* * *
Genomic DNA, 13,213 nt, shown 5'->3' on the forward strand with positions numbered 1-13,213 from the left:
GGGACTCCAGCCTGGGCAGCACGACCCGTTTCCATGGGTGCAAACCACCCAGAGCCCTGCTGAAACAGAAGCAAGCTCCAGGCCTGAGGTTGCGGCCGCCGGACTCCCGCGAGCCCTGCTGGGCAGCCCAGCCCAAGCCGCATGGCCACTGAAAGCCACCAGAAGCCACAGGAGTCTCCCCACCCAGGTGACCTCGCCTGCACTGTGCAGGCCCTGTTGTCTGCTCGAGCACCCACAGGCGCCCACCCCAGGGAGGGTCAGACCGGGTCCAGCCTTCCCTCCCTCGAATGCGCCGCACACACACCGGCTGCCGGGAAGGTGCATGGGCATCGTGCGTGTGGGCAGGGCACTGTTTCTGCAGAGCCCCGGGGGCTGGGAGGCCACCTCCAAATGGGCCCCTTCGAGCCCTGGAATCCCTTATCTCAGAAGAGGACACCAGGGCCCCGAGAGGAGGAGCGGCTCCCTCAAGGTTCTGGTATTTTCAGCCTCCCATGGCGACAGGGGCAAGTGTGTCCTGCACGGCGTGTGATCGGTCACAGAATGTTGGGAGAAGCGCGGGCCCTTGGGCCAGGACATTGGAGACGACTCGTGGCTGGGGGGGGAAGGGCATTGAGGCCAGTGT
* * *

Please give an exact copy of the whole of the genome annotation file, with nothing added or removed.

Genomic DNA, 13,213 nt, shown 5'->3' on the forward strand with positions numbered 1-13,213 from the left:
GGGACTCCAGCCTGGGCAGCACGACCCGTTTCCATGGGTGCAAACCACCCAGAGCCCTGCTGAAACAGAAGCAAGCTCCAGGCCTGAGGTTGCGGCCGCCGGACTCCCGCGAGCCCTGCTGGGCAGCCCAGCCCAAGCCGCATGGCCACTGAAAGCCACCAGAAGCCACAGGAGTCTCCCCACCCAGGTGACCTCGCCTGCACTGTGCAGGCCCTGTTGTCTGCTCGAGCACCCACAGGCGCCCACCCCAGGGAGGGTCAGACCGGGTCCAGCCTTCCCTCCCTCGAATGCGCCGCACACACACCGGCTGCCGGGAAGGTGCATGGGCATCGTGCGTGTGGGCAGGGCACTGTTTCTGCAGAGCCCCGGGGGCTGGGAGGCCACCTCCAAATGGGCCCCTTCGAGCCCTGGAATCCCTTATCTCAGAAGAGGACACCAGGGCCCCGAGAGGAGGAGCGGCTCCCTCAAGGTTCTGGTATTTTCAGCCTCCCATGGCGACAGGGGCAAGTGTGTCCTGCACGGCGTGTGATCGGTCACAGAATGTTGGGAGAAGCGCGGGCCCTTGGGCCAGGACATTGGAGACGACTCGTGGCTGGGGGGGGAAGGGCATTGAGGCCAGTGT